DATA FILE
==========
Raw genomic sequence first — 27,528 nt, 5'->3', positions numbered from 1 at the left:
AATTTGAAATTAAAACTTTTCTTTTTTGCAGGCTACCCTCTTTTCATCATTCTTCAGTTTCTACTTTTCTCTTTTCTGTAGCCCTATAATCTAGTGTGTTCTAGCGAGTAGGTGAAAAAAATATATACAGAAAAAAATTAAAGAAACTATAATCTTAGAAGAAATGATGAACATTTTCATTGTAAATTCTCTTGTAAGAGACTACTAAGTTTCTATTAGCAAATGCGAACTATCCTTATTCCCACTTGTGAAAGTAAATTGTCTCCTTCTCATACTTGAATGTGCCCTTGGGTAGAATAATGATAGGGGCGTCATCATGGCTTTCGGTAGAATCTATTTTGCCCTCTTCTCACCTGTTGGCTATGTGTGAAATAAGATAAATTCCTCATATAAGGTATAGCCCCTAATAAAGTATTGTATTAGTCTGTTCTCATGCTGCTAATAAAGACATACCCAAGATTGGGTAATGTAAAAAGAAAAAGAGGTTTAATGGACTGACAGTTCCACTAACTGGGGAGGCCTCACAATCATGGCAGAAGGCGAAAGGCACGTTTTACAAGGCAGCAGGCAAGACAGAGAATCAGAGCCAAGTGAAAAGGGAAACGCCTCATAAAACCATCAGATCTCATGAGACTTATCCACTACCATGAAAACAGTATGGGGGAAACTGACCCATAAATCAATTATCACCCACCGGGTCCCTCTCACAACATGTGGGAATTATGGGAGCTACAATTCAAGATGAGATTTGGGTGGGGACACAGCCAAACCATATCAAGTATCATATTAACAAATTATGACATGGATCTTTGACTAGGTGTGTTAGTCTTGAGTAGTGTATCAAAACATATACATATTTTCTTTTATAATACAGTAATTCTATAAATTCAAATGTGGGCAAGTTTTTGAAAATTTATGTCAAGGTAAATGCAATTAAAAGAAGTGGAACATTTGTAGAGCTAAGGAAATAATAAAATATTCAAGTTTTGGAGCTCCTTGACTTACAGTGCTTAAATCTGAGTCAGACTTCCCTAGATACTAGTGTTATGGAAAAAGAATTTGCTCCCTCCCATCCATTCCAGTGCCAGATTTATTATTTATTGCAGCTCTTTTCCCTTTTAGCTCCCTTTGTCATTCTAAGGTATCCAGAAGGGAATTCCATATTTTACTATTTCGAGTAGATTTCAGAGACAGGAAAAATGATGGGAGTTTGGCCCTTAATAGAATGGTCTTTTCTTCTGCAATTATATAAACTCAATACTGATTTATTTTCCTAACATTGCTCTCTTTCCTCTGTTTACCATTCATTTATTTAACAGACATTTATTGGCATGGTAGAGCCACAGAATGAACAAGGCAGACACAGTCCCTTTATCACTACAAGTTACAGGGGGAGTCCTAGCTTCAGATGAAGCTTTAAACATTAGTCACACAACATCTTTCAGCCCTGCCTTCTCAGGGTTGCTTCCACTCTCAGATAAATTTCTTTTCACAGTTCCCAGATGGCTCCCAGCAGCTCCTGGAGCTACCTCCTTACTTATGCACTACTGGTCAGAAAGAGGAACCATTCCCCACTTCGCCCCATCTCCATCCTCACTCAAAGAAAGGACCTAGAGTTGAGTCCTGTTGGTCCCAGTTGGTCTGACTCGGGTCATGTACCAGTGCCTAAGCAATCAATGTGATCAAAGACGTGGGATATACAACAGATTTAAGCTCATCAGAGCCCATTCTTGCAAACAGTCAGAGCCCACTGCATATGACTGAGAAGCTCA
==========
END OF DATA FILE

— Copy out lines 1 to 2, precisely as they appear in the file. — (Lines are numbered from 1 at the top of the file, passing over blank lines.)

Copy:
Raw genomic sequence first — 27,528 nt, 5'->3', positions numbered from 1 at the left:
AATTTGAAATTAAAACTTTTCTTTTTTGCAGGCTACCCTCTTTTCATCATTCTTCAGTTTCTACTTTTCTCTTTTCTGTAGCCCTATAATCTAGTGTGTTCTAGCGAGTAGGTGAAAAAAATATATACAGAAAAAAATTAAAGAAACTATAATCTTAGAAGAAATGATGAACATTTTCATTGTAAATTCTCTTGTAAGAGACTACTAAGTTTCTATTAGCAAATGCGAACTATCCTTATTCCCACTTGTGAAAGTAAATTGTCTCCTTCTCATACTTGAATGTGCCCTTGGGTAGAATAATGATAGGGGCGTCATCATGGCTTTCGGTAGAATCTATTTTGCCCTCTTCTCACCTGTTGGCTATGTGTGAAATAAGATAAATTCCTCATATAAGGTATAGCCCCTAATAAAGTATTGTATTAGTCTGTTCTCATGCTGCTAATAAAGACATACCCAAGATTGGGTAATGTAAAAAGAAAAAGAGGTTTAATGGACTGACAGTTCCACTAACTGGGGAGGCCTCACAATCATGGCAGAAGGCGAAAGGCACGTTTTACAAGGCAGCAGGCAAGACAGAGAATCAGAGCCAAGTGAAAAGGGAAACGCCTCATAAAACCATCAGATCTCATGAGACTTATCCACTACCATGAAAACAGTATGGGGGAAACTGACCCATAAATCAATTATCACCCACCGGGTCCCTCTCACAACATGTGGGAATTATGGGAGCTACAATTCAAGATGAGATTTGGGTGGGGACACAGCCAAACCATATCAAGTATCATATTAACAAATTATGACATGGATCTTTGACTAGGTGTGTTAGTCTTGAGTAGTGTATCAAAACATATACATATTTTCTTTTATAATACAGTAATTCTATAAATTCAAATGTGGGCAAGTTTTTGAAAATTTATGTCAAGGTAAATGCAATTAAAAGAAGTGGAACATTTGTAGAGCTAAGGAAATAATAAAATATTCAAGTTTTGGAGCTCCTTGACTTACAGTGCTTAAATCTGAGTCAGACTTCCCTAGATACTAGTGTTATGGAAAAAGAATTTGCTCCCTCCCATCCATTCCAGTGCCAGATTTATTATTTATTGCAGCTCTTTTCCCTTTTAGCTCCCTTTGTCATTCTAAGGTATCCAGAAGGGAATTCCATATTTTACTATTTCGAGTAGATTTCAGAGACAGGAAAAATGATGGGAGTTTGGCCCTTAATAGAATGGTCTTTTCTTCTGCAATTATATAAACTCAATACTGATTTATTTTCCTAACATTGCTCTCTTTCCTCTGTTTACCATTCATTTATTTAACAGACATTTATTGGCATGGTAGAGCCACAGAATGAACAAGGCAGACACAGTCCCTTTATCACTACAAGTTACAGGGGGAGTCCTAGCTTCAGATGAAGCTTTAAACATTAGTCACACAACATCTTTCAGCCCTGCCTTCTCAGGGTTGCTTCCACTCTCAGATAAATTTCTTTTCACAGTTCCCAGATGGCTCCCAGCAGCTCCTGGAGCTACCTCCTTACTTATGCACTACTGGTCAGAAAGAGGAACCATTCCCCACTTCGCCCCATCTCCATCCTCACTCAAAGAAAGGACCTAGAGTTGAGTCCTGTTGGTCCCAGTTGGTCTGACTCGGGTCATGTACCAGTGCCTAAGCAATCAATGTGATCAAAGACGTGGGATATACAACAGATTTAAGCTCATCAGAGCCCATTCTTGCAAACAGTCAGAGCCCACTGCATATGACTGAGAAGCTCA